Sunday 2 April 2023

Barn Owl Worries...

It is just after 9:30 pm, and I've stepped indoors after an hour's 'naked' noc-migging. Probable Canada Goose at 21:06, and that's it. Anyone with serious intent would still be out there, doing the hard yards for a Patchwork Challenge Coot, Oystercatcher or better. But the temperature is dropping like the proverbial stone, I am old and feeble, and my wine glass is empty. Mind you, I'll be gutted if the night's recording coughs up a Coot at 21:45...

I've not talked much about nocmig lately, have I? I will get around to it eventually, but just want to mention something in passing. I started on March 1st this year, and already I am worried. The reason for my unease is Barn Owl, and here is why...

Feb Mar Apr May Jun Jul Aug Sep Oct Nov
2021 occurences x 19 34 10 17 21 10 4 10 0 125
nights 0 30 30 27 26 28 30 24 13 5 213
0.633 1.133 0.37 0.654 0.75 0.333 0.167 0.769 0 0.587

2022 occurences 8 19 8 8 1 4 8 16 9 x 81
nights 13 29 30 31 27 29 28 23 16 0 226
occ/night 0.61 0.655 0.267 0.258 0.037 0.138 0.286 0.696 0.563

2023 occurences x 0

nights 0 28


I didn't keep numerical records in 2020, my first year of noc-migging, and didn't begin until mid-April anyway, but Barn Owl was a regular feature from the word go. Last year I noticed Barn Owl occurences tail off after March, but was heartened by a resurgence in September. However, the occurences per night figure for 2022 as a whole was significantly lower than 2021 (0.358 vs 0.587 = 61%) and I made a mental note to keep an eye on the Barn Owl tally for 2023. Well, the number 'zero' is hard to miss. Yep, that's zero occurrences in 28 nights.

Is my concern justified, or are they just a bit late this year? We shall see, but I have a bad feeling...

This afternoon I stepped out the door around 15:30 and headed inland. The Bridport North patch has been neglected of late, but the walk to Mangerton is perfect for a Sunday afternoon, being just about devoid of people. I saw Marsh Tit again, and confirmed that Ravens are nesting, and found a meadow full - and I mean full - of Wild Daffodils, a plant I have never knowingly seen before. I got home about two and a half hours later, thoroughly chilled out. Yep, therapeutic is definitely the word...

Raven's nest. There is a bird on it, but invisible from below, and another on the right, mostly hidden by pylon steelwork.

One bearded beast.

A pair of Tufties still present on the pond at Mangerton. Here's the male.

Wild Daffodils

All those little yellow blips are Wild Daffs.

Two Roe Deer keep a close eye on a passing Fox.

As I abandoned the naked noc-migging just now, I glanced briefly at the mothless moth towel and wondered if there will be anything in the trap tomorrow. A March Moth settled on the towel just on dark, and I wouldn't be surprised if that is the sum total of the night's catch. Clear sky, big moon and plummeting mercury - conditions could be better! Still, last night was good, with one new moth and another which has occurred just once before, in June last year...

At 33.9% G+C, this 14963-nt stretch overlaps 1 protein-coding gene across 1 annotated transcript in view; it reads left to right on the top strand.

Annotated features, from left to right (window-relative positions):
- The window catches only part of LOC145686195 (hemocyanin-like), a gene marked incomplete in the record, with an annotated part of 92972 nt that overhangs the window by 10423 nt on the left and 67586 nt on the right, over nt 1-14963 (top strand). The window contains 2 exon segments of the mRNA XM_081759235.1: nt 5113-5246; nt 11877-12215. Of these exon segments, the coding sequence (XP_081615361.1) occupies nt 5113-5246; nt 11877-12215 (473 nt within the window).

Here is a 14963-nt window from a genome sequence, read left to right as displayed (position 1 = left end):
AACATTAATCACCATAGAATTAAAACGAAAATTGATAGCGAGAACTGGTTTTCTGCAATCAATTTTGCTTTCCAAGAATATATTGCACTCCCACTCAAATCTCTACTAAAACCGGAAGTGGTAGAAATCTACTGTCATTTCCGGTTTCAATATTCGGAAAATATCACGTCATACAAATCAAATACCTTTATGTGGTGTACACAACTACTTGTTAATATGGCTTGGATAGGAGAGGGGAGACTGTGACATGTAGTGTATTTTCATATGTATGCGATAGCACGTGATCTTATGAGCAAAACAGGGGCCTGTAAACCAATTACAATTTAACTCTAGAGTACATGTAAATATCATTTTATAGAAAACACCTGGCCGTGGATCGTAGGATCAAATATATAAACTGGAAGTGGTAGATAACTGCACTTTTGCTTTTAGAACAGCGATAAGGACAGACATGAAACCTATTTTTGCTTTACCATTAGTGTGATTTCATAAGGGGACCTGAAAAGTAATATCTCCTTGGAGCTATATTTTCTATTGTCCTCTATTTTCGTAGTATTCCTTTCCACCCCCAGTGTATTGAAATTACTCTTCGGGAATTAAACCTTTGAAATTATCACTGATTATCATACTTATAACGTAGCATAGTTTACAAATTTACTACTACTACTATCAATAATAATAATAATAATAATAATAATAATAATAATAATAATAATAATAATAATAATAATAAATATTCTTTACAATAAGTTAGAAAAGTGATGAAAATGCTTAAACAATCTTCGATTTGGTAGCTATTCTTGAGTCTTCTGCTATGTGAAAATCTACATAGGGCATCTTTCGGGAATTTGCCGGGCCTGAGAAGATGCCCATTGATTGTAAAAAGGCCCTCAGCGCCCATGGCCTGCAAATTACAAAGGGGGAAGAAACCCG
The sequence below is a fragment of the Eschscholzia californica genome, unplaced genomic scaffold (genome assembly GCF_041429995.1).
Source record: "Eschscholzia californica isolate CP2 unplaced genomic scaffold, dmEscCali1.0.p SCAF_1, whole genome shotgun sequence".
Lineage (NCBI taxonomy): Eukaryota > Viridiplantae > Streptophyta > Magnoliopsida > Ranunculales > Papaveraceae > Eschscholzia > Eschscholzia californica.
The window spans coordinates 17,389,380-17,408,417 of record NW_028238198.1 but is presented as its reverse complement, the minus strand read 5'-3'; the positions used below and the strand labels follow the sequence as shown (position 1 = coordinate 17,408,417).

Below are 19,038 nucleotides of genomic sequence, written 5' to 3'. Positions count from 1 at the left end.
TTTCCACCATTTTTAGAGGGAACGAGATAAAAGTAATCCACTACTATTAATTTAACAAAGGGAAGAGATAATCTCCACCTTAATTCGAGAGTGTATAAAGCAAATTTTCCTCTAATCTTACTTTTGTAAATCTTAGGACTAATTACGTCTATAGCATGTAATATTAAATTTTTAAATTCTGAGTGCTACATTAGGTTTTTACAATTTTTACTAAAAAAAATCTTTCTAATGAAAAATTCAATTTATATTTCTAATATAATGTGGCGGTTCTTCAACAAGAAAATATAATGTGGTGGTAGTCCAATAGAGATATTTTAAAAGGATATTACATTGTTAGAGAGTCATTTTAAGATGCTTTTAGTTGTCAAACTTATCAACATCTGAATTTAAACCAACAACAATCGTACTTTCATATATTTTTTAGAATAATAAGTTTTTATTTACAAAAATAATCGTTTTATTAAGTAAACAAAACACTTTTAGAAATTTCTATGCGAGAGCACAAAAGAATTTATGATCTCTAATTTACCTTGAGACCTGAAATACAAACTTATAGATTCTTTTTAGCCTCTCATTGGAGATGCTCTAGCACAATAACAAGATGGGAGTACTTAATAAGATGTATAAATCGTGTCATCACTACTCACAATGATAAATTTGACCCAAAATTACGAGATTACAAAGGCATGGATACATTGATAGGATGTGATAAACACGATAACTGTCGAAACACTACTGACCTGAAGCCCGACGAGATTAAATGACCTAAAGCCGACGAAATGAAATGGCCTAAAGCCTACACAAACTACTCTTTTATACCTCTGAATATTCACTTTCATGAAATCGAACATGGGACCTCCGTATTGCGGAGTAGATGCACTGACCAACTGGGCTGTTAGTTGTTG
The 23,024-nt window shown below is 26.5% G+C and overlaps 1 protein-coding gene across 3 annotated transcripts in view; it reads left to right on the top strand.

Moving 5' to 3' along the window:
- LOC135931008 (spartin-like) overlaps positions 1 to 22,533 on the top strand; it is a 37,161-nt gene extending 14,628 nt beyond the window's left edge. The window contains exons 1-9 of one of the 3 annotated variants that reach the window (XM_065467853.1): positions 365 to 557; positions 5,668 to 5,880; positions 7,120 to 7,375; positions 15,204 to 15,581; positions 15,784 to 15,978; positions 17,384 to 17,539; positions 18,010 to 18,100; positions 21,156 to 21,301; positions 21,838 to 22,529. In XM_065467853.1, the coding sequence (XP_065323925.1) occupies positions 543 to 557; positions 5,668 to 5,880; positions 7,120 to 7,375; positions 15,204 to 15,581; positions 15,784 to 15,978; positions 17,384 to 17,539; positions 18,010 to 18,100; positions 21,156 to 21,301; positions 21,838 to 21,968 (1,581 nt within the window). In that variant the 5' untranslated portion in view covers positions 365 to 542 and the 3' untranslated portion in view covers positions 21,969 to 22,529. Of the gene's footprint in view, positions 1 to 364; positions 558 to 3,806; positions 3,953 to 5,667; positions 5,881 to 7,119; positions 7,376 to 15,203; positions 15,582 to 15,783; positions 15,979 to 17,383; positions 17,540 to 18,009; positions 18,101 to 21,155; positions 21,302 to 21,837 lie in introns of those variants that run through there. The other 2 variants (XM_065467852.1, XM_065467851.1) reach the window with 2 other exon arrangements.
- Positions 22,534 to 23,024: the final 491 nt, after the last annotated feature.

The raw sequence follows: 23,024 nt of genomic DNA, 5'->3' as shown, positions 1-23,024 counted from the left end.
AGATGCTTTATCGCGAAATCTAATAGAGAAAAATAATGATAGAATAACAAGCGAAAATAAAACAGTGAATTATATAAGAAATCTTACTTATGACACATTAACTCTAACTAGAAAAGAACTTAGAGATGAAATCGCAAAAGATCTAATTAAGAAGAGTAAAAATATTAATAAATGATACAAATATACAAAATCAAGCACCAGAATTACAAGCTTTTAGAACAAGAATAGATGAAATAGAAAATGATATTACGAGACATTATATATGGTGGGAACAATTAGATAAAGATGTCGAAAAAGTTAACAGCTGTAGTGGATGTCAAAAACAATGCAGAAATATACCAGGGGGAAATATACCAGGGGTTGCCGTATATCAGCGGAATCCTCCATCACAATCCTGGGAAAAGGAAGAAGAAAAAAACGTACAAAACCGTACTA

Once again I am impressed by the P900's ability to capture a pretty decent shot of a tiny moth. And look at it! Loads of micros are really awesome when magnified a bit.

What a stunner! Brindled Beauty is a new one for me.


  1. Time will tell and the barnies may reappear. On the other hand, you are seeing marsh tits, something that I have seen increasingly over the last few years and which are cropping up on more sighting reports in the region. Maybe they are no longer eaten by owls? Statistics are like that.
    I have to congratulate you on your stunning redshank pictures in the previous blog. They barely get a second look nowadays but I really do need to spend more time on them.

    1. The funny thing about Barn Owl is that I had no idea there were birds local to home until I started noc-mig recording in 2020. I still haven't seen one here, and would otherwise be oblivious to their comings and goings.
      Marsh Tits are declining in Dorset (and many other places) so I'm always chuffed to encounter them. Good to hear they are on the up in your locale.
      And thanks for the compliment re photos. The Redshank was ever so obliging. They always look stunning in breeding plumage, but where I normally see them they don't pose!

  2. Gav, it's been a bit quiet around here lately. Your readership may be getting concerned. And that there's bog all else worth reading.